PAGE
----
Other objects and features of the present invention will hereinafter become more fully apparent from the following detailed description taken in conjunction with the appended drawing in which:

FIG. 1 is a rear face view of a supporting strip showing the operation of one embodiment of the present invention in clamping and releasing one end of an object to a supporting strip;

FIG. 2 is a view along the line 2-2 of FIG. 1 showing the structural details of the fastener of FIG. 1 in a clamping position;

FIG. 2A is a top and side view of a locking spacer employed with the fastener of FIG. 2;

FIG. 3 is a rear face view of another embodiment of the present invention in clamping and releasing one end of an object to a supporting strip;

FIG. 3A is a top and side view of a locking spacer employed wi h the fastener of FIG. 3; and

FIG. 4 is a view along the line 4-4 of FIG. 3 showing the structural details of the fastener of FIG. 3 in a clamping position.

As shown in FIG. -l, the fastener 20 of the present invention is employed to fasten an object 22, such as a jack strip of a PBX board, to a supporting or stile strip 24 of the board, the strip 24 including an indexing ridge 25. A series of fasteners are threaded into tapped holes 23 spaced at regular intervals along the stile strip. Each fastener is adapted to clamp an end of the jack strip against the stile strip of the PBX board.

The details of one embodiment of the present invention are shown in FIG. 2, the fastener 20 comprising a flat-headed bolt or screw 26 having a first threaded section 28 which is larger in diameter and different in pitch than a second threaded section 30. The section 28, as shown, has left-hand threading thereon and is threaded into a clamping bar or butterfly 32 having a tapped hole 33 therein which includes a plastic bushing 34, one example of the material of the bushing being nylon. The butter fly includes a relief 36 (see FIG. 1) at one corner thereof and each of the remaining corners has a small radius therein to prevent interference when a plurality of fasteners are operated in close positions. The threaded section 3% of the fastener has right-hand threads thereon and is threaded into one of the tapped holes 23 located on the stile strip. Although the threading of the sections 28 and 30 has been shown as left-handed and right-handed, respectively, it is obvious that the bolt could as well be made with right-handed and left-handed threading, respectively. Completing the assembly of the fastener is a locking spacer 38, shown in FIG. 2A, which clips about the bolt between the head thereof and the butterfly.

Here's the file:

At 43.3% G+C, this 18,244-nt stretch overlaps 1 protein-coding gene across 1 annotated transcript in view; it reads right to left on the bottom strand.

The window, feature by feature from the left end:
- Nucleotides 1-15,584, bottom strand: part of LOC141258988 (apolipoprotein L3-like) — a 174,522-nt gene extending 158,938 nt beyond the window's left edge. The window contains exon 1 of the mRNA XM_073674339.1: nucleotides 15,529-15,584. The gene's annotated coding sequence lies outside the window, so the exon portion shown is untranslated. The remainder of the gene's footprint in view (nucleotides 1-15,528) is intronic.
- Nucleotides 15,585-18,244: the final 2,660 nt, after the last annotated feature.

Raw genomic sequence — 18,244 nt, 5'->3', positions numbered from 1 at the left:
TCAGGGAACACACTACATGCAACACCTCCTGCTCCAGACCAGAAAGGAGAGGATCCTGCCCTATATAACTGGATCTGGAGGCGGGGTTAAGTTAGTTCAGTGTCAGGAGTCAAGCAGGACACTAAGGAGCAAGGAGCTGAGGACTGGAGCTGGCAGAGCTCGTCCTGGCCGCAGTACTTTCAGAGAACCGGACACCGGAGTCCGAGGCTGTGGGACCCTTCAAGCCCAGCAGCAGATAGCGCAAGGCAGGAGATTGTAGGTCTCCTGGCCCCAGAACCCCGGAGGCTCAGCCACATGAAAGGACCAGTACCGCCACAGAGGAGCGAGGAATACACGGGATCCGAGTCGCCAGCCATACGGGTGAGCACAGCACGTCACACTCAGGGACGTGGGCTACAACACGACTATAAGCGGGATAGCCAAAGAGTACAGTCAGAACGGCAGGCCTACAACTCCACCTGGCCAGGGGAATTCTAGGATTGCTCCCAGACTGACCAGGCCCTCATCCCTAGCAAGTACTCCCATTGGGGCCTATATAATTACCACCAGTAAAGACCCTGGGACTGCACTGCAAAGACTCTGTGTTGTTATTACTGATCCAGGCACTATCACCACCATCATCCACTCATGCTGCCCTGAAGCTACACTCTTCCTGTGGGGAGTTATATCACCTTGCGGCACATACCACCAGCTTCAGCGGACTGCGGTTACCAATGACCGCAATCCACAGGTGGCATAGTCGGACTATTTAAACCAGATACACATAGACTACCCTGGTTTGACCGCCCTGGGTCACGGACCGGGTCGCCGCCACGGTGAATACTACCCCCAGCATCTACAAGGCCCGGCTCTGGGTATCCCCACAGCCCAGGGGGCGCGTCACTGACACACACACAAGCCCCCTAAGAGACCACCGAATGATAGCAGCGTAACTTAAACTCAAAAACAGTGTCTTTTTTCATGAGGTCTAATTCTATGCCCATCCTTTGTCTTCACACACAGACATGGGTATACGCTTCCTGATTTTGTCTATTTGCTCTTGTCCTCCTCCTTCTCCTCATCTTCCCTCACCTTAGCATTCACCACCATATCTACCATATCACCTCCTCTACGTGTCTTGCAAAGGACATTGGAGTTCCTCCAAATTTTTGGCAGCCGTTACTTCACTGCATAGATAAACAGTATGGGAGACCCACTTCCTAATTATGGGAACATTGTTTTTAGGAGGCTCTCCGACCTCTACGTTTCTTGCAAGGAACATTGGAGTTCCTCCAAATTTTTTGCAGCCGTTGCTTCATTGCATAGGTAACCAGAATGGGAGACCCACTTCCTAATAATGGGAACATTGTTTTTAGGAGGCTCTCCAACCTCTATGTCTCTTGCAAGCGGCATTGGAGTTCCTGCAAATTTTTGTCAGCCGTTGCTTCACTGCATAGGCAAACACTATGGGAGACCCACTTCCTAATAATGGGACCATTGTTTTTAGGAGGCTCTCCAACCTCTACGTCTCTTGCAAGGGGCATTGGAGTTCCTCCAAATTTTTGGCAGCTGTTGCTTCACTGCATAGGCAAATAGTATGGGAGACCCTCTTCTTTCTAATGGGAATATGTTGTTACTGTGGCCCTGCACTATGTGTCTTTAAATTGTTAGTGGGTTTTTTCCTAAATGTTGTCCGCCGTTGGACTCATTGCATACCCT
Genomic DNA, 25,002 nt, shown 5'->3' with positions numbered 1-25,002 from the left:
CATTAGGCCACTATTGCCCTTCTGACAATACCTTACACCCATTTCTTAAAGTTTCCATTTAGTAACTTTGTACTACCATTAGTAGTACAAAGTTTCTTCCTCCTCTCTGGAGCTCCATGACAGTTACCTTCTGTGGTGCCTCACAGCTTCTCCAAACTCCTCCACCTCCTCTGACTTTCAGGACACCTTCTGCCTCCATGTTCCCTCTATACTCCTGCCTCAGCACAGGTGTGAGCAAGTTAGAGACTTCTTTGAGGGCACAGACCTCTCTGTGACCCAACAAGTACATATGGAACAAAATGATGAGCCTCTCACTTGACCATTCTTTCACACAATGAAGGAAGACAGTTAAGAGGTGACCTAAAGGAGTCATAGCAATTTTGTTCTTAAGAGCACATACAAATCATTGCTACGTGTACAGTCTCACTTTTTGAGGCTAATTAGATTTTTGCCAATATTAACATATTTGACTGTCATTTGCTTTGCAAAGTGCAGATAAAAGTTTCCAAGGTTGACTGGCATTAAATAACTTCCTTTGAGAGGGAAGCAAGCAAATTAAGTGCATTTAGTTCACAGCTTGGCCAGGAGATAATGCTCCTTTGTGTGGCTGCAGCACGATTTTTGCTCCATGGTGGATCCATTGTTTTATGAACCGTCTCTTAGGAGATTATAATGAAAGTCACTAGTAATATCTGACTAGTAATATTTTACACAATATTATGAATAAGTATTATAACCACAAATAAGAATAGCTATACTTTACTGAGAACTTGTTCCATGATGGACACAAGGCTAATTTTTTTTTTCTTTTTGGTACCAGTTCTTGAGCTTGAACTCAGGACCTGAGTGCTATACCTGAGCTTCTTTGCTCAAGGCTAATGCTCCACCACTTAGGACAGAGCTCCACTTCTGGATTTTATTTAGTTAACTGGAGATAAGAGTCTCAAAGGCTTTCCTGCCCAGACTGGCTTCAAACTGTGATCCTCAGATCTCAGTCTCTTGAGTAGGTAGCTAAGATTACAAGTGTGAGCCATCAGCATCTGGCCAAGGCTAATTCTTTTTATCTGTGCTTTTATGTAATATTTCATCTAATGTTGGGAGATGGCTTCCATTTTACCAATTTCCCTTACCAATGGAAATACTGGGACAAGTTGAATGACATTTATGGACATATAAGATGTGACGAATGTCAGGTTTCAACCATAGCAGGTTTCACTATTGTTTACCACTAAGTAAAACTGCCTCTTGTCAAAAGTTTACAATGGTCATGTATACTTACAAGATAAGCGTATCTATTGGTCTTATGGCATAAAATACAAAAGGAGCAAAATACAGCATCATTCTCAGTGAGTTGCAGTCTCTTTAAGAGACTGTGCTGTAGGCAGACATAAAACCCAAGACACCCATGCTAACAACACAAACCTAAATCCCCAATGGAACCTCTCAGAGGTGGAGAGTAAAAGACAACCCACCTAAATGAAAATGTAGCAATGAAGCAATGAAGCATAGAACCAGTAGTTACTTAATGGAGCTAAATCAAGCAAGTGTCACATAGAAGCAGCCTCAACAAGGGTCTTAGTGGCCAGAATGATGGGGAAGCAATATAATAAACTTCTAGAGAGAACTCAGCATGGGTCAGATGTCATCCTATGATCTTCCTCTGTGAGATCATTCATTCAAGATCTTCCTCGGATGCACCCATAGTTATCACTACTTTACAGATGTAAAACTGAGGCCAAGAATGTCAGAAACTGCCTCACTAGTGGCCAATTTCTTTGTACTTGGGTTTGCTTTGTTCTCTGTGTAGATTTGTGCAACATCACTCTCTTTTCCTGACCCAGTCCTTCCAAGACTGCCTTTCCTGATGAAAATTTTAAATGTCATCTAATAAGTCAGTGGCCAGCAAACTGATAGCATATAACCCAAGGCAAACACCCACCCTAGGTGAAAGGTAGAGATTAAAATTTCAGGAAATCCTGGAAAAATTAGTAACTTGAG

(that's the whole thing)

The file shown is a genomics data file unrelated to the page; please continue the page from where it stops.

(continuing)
The fastener is assembled by turning the threaded section 28 into the tapped hole 33 as far as possible or until the butterfly engages the head of the screw. Next, using a conventional screwdriver, the threaded section 30 is threaded into one of the tapped holes 23 until the butterfly is approximately one thirty-second inch above the ridge 25. At this point, the butterfly is held extended away from the ridge while the screw is advanced into the hole 23, the relief of the butterfly being adjacent to the ridge for reasons more apparent hereinafter. Upon engaging the strip 22, continued rotation of the screw will cause the butterfly to clamp the jack strip against the stile strip because of the shape of each. This position of the fastener, as shown in FIG. 2, is designated the clamping position and is such as to hold the strip firmly against the supporting strip. Finally, the locking spacer 38 is clipped between the head of the screw and the butterfly.

To change the butterfly from a clamping position to a release position, the screw is rotated out of the tapped hole 23-. As the screw rotates, friction develops between the plastic bushing of the butterfly and the section 28. This friction is sufli'cient to turn or drive the butterfly in the same direction of the screw provided the butterfly is unrestrained. If the butterfly is held or otherwise restrained, such as by cold flow obstructions on the jack strip or object, the friction between the section 23 and the bushing will be exceeded which will bring the screw action of these members into operation. The screw action of these members causes the butterfly to translate along the screw or elevate with respect to the jack strip as the screw is rotated out of the tapped hole. The translation of the butterfly will continue with the rotation of the screw until the obstruction on the jack strip is cleared. Thereafter, friction will again cause the butterfly to rotate with the screw until the ridge 25 of the stile strip is engaged, the relief 36 permitting the butterfly to turn in the direction of screw rotation. This position of the butterfly is designated the release position of the fastener and is shown in FIG. 1.